When I enter his hotel room, Frank Turner is sitting at his computer composing emails to fans who took the time to write to him. He motions over to an unmade bed and groggily states, “I’m sorry for the order of that, I drank a little harder than I planned last night. Ended up sleeping through the maid’s call.”
Turner has spent the past 15 years of his life touring, 10 of which he’s been spent traveling and performing as a soloist with his backing band The Sleeping Souls. To date, they’ve played 1000 shows together, a milestone they commemorated with a special show on Halloween.
“I didn’t want to do anything for the 1000th show because it seems like a stupid milestone to me,” said Turner, smiling. “[It’s] good excuse for a party, though!”
His 2000th show celebration will be different. But first, he has to get there. And until he does, Turner is trying to focus on his other passion: charity work. Turner’s philanthropy has earned him praise from fans and charities alike, and with good reason. Recently, he was named as a Patron of the British Humanist Association, an organization that works “on behalf of non-religious people” seeking to live “ethical and fulfilling lives on the basis of reason and humanity.”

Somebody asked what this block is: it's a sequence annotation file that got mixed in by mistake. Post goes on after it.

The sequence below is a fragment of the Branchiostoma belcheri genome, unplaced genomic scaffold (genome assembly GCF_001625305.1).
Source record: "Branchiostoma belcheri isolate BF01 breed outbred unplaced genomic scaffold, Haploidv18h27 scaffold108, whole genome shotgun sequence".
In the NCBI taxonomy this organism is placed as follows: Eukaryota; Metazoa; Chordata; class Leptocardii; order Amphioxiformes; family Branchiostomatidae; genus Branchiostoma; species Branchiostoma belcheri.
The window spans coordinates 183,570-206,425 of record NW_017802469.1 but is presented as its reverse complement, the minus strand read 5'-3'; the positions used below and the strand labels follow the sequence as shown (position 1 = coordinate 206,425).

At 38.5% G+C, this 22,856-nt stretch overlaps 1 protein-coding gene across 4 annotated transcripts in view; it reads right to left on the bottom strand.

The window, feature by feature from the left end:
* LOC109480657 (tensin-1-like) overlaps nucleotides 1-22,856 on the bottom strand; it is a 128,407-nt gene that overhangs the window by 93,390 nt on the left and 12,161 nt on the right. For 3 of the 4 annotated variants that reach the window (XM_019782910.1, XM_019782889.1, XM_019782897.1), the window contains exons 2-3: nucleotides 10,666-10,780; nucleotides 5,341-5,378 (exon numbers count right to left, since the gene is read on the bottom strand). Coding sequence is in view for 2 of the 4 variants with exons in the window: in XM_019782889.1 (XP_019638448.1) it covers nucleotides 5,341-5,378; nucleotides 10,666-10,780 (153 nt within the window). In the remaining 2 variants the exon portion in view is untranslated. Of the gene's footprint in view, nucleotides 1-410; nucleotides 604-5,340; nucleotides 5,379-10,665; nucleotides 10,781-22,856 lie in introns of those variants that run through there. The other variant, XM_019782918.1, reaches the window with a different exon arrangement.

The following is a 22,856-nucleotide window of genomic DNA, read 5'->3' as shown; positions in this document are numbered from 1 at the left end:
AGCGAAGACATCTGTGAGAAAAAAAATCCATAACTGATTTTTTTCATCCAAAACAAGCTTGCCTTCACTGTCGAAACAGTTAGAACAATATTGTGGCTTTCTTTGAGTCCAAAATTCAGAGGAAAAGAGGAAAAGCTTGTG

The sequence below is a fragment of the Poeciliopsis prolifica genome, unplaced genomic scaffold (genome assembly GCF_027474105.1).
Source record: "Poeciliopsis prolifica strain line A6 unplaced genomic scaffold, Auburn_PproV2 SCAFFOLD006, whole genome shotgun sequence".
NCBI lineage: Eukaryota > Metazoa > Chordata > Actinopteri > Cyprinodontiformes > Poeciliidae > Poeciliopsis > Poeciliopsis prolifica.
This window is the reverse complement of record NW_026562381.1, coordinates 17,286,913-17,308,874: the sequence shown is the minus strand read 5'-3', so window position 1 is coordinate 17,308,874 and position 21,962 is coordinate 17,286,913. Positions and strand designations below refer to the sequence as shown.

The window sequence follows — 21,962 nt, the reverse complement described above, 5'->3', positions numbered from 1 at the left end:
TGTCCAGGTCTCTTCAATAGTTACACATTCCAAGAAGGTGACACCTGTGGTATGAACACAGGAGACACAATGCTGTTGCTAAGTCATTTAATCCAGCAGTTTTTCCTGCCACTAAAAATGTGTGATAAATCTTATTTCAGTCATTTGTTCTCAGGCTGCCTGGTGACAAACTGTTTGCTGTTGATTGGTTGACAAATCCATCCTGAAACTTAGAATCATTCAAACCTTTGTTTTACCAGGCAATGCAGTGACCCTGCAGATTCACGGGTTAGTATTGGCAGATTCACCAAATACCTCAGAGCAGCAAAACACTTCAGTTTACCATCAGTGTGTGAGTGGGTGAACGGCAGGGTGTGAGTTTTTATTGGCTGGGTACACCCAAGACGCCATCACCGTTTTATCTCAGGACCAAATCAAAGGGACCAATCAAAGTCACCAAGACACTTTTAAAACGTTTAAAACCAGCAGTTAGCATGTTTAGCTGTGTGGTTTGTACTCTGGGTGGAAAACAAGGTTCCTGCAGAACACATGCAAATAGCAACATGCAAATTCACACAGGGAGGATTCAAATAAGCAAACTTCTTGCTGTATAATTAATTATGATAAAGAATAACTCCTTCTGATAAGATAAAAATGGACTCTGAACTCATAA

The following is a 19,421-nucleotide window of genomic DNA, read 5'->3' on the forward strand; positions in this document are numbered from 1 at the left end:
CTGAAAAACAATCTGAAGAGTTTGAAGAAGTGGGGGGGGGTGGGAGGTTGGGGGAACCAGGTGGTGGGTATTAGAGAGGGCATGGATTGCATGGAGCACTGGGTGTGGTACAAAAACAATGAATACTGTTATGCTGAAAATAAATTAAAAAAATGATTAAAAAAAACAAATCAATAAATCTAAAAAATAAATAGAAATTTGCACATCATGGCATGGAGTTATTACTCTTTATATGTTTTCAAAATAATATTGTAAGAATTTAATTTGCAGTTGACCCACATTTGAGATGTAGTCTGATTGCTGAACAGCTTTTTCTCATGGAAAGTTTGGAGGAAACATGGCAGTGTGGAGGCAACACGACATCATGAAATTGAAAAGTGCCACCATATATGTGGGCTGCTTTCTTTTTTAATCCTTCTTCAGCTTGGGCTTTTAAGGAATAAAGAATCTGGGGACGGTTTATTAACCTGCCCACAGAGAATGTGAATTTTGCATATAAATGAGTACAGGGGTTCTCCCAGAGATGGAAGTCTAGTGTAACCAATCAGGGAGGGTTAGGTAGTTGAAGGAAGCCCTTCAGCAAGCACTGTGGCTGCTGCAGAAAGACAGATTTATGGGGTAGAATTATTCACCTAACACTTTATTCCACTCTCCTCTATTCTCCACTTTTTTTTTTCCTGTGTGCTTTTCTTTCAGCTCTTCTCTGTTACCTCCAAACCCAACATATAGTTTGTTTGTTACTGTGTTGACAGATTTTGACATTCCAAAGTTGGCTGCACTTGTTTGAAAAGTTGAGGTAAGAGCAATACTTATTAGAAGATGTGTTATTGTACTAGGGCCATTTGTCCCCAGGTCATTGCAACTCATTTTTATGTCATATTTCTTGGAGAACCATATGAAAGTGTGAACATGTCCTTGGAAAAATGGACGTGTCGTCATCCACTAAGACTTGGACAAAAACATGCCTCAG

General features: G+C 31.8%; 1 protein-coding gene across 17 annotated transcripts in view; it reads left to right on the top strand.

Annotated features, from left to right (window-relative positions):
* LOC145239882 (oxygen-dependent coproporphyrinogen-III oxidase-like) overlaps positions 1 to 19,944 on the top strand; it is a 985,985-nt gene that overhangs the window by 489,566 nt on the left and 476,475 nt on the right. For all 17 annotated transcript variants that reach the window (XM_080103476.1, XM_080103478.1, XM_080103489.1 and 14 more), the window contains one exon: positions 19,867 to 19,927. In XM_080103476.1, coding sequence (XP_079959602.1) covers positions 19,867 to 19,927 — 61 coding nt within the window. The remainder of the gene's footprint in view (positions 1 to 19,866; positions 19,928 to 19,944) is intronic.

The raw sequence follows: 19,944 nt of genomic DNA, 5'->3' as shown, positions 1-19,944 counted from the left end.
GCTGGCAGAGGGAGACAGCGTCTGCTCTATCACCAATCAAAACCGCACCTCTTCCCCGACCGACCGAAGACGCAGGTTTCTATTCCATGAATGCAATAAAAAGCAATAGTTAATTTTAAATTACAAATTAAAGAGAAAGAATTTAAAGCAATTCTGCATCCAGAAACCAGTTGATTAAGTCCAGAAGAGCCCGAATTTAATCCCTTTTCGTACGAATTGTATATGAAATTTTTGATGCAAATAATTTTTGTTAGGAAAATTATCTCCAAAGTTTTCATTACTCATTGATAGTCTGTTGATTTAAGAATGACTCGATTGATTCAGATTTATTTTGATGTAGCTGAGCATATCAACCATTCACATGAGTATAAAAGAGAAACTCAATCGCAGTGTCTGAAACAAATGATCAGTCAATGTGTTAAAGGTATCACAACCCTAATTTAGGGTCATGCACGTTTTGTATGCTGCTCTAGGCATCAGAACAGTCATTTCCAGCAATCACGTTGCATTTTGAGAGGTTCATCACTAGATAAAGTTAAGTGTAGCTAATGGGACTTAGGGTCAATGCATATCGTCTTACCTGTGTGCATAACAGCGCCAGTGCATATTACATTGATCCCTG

Turner’s face radiates when I bring this up.
“That was a mad thing that made my Mum quite happy!” he proclaims. “I chose a career path that my parents don’t quite understand, so the little things that please them also please me.”
They should also be proud that he’s sold Toronto’s Massey Hall out on back-to-back nights, but Turner will take the small victories.
“I chose a career path that my parents don’t quite understand, so the little things that please them also please me.”
“The charity work is going to continue; I sort of try to do what I can, and I think I do just as much as anybody really,” says Turner. “I try to focus on one group at a time; I did a few years for Shelter, which is a homeless charity in the U.K.
“I did some stuff for a teenage cancer charity where I visited these hospital wards that they had set up. It’s a sad place to be,” he says, adding that it taught him “a little grace.”
“It was humbling for me, though, because a lot of them didn’t care who the fuck I was or what I do,” he says. “They would ask if I could play any Taylor Swift songs, and I’d have to tell them no!”
Turner says that his focus on tour is War Child, adding that $1/£1 from every ticket sold will benefit the charity directly.
“It’s no effort for me and my fans, but it raises a lot of money,” he explains.
He’s also working on something very close to his heart – making his shows a safe space for everyone, especially women.
“We’ve got a group called Safe Gigs for Women coming along with us on this next tour,” he explains.
“Men are still fucking animals at shows! It was upsetting to see that this is still an issue, even at my shows,” he continues with a hint of shock and disgust in his voice. “It saddens me that a man thinks he can come to one of my shows and sexually harass anyone, but more particularly women.”